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I recently read about hydrogen bonding. One thing about which I am really confused is how to distinguish between hydrogen bond acceptors and donors.

I looked it up on SE and found this post, which said that water can form four hydrogen bonds as it has 2 hydrogen bond acceptors (the H atoms) and two H bond donors (the two lone pair of electrons on O atom).

When I looked it up on Wikipedia, it said:

In a hydrogen bond, the electronegative atom not covalently attached to the hydrogen is named proton acceptor, whereas the one covalently bound to the hydrogen is named the proton donor.

And both of them seem to be contradictory. Which is correct?

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Dissenter's answer which you linked appears to be wrong (as of now). I have left a comment.

The conventional way in which we talk about hydrogen bond acceptors/donors is: in a hydrogen bond $\ce{X-H...Y}$, the hydrogen bond donor is $\ce{X-H}$ and the hydrogen bond acceptor is $\ce{Y}$. (See for example Chem LibreTexts, or this other question on hydrogen bonds.)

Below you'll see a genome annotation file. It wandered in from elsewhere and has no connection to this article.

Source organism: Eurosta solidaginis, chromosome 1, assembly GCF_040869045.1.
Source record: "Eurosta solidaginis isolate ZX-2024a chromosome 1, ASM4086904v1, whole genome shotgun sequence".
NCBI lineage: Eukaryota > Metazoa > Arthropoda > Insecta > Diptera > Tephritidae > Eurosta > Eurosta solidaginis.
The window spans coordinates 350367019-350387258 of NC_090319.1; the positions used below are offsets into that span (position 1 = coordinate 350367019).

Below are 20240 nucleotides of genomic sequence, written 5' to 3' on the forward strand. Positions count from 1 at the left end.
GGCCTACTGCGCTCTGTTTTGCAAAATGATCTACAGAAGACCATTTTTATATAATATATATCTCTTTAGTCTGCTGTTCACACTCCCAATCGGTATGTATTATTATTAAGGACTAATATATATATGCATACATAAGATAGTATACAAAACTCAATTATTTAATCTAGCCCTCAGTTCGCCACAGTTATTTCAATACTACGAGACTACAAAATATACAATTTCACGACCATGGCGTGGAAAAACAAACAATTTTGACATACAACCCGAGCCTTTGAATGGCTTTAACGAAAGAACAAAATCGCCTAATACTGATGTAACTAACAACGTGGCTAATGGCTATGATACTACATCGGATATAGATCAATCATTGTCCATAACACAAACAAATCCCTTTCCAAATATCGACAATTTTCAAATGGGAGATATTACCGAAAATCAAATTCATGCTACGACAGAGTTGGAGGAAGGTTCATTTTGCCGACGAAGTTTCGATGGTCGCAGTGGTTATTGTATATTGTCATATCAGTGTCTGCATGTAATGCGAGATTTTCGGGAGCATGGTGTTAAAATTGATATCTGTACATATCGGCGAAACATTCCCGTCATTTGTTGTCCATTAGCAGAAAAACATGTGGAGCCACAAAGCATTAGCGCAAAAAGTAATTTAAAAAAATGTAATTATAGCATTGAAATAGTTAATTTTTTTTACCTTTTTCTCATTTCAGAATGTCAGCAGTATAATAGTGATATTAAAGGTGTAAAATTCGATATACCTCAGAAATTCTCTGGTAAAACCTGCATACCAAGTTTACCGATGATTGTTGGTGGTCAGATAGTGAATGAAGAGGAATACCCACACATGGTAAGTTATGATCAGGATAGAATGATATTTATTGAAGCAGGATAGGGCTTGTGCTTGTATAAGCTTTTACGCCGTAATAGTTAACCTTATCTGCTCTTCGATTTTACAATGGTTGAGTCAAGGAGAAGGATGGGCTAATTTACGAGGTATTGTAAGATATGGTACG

Of course, water is capable of acting as both an acceptor and as a donor:

Hydrogen bonding in water

I wouldn't call it a "proton donor" like Wikipedia does, though, as that suggests some kind of acid-base reaction occurring, like

$$\ce{\color{red}{H2O} + \color{blue}{H2O} <=> \color{red}{OH-} + \color{blue}{H3O+}}$$

In this reaction the red water molecule is acting as a proton donor (Brønsted acid) and the blue water molecule is acting as a proton acceptor (Brønsted base). But these terms should only be used in the context of a proton transfer, and not hydrogen bonding.

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I would say it is a bit of a misnomer, saying that something is accepted or donated. A hydrogen bond is an attraction between a very positively polarised proton and a well defined lone pair, from N, O or F. When this attraction is broken the molecules separate, no protons are donated or received (overall, of course proton exchange can and does occur)

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